I am going to write and publish books 8 and 9 of my Pat Ruger Mystery Series in the next several months and I'll continue to send out interesting (hopefully) newsletters each month. But I'm starting to feel a bit hopeless that the market will ever come around for me. After book 9, I will have to decide what comes next. Will I finally be able to carve out a niche in the mystery genre? How much money should I spend to promote my work? Should I see what genres are selling and abandon my modest mystery reader base or continue to tell the stories I want to tell? What if I'm just not that good, no matter what my loyal fans say?
I lament this industry, but it's not like it was ever easy. Carrie by Stephen King was rejected thirty times before it was published, and Gone with the Wind by Margaret Mitchell was rejected 38 times. Even Harry Potter was rejected. But now it's an impossibility to land a book contract unless you are already famous (or have a million Instagram or Youtube followers).
Don't worry -- one really good month of sales will cheer me up.
Those that follow me on Facebook know that Nadyne and I had to have our Cairn Terrier, Lucy, put to sleep this past week. About three weeks earlier, she had shown some symptoms of something wrong, but at that point we chalked them up to her older age. She was twelve years old and of a breed that has a 12- to 15-year average lifespan. Having her thumb her nose at dinner, something that was one of her favorite things in the world, was concerning. But she did eat her food later in the evening, so we thought maybe she changed her mind about liking that particular brand of dogfood. She had done that before with different treats and dry food. We changed brands but she didn't seem to like those either. Then she started eating again.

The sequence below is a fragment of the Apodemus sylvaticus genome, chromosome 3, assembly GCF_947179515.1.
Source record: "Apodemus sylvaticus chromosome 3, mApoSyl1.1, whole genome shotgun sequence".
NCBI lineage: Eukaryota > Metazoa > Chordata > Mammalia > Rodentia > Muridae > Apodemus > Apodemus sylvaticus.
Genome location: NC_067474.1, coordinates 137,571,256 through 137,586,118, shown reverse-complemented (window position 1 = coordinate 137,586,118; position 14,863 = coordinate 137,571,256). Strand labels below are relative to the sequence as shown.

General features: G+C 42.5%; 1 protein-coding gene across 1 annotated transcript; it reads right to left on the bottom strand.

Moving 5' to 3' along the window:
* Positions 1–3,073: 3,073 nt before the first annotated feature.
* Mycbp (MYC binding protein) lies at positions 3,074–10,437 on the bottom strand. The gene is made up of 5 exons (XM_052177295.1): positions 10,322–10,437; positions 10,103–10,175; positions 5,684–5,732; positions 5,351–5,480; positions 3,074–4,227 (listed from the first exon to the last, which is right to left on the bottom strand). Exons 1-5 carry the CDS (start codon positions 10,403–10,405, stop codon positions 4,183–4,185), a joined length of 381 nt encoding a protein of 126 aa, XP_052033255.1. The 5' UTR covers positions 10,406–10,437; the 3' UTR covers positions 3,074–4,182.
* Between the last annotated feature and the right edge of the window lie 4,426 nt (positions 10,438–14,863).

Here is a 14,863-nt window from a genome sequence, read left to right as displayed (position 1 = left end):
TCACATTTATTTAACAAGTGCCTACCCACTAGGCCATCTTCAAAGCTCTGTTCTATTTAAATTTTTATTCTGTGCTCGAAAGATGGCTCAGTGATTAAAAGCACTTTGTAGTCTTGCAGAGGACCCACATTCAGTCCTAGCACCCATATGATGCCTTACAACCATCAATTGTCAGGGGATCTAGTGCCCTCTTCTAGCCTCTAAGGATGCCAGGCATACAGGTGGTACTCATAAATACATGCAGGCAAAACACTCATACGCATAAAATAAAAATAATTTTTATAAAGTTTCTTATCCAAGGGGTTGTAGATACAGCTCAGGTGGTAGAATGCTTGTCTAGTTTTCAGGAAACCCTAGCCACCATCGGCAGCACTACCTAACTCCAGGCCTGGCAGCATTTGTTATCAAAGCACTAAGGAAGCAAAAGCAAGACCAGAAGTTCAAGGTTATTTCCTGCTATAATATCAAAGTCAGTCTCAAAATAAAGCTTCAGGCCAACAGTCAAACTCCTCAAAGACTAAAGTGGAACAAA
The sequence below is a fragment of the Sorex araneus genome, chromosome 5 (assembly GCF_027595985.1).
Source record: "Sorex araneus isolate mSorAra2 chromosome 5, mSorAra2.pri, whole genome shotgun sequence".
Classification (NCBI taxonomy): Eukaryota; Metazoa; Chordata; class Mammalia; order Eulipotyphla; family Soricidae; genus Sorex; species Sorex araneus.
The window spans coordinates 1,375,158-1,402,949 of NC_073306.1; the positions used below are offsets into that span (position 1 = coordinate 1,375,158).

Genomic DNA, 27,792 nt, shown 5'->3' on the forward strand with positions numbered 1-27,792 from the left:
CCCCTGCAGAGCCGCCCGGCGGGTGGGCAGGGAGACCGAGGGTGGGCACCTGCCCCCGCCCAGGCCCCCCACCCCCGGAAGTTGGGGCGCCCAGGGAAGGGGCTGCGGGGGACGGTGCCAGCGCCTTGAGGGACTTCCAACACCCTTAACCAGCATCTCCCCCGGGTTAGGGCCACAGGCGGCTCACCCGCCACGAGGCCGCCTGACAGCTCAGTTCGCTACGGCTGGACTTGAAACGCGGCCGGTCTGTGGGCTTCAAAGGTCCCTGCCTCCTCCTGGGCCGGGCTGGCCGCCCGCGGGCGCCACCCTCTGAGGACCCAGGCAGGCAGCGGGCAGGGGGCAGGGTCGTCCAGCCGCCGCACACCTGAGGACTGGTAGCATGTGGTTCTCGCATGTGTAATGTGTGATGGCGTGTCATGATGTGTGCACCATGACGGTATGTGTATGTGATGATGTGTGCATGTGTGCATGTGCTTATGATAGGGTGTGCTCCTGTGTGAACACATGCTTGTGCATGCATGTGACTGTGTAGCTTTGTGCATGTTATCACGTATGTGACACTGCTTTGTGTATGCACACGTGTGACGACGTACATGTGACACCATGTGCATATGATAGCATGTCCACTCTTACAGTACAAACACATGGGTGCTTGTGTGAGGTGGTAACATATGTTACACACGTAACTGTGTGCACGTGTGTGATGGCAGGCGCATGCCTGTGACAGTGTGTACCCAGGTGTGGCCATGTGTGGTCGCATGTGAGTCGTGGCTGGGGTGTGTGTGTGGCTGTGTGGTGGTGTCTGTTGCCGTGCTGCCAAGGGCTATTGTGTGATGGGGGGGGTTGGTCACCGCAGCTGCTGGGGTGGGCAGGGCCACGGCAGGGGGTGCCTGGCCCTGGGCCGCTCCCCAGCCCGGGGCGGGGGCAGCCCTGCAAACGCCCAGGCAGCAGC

When she started to throw up her food a few days later, we thought that she had a bug, something that feeding her chicken and rice had resolved in the past. It didn't this time. We were camping in "The Middle of Nowhere," Wyoming, and decided to cut our stay short so we could have her examined in Wichita, our next stop. In the meantime, things seemed to get back to normal and we held off having her seen until symptoms returned. When they did, we took her to a vet and x-rays showed a mass growing in her abdomen. They recommended surgery, about $5,000, with no realistic reason for optimism. On top of that, they would keep her in the hospital alone over the Labor Day weekend before they could further assess her. We decided to keep and watch her while we cancelled our next stop in rural Illinois and moved up our stop in Michigan near civilization, in case things got worse. They did.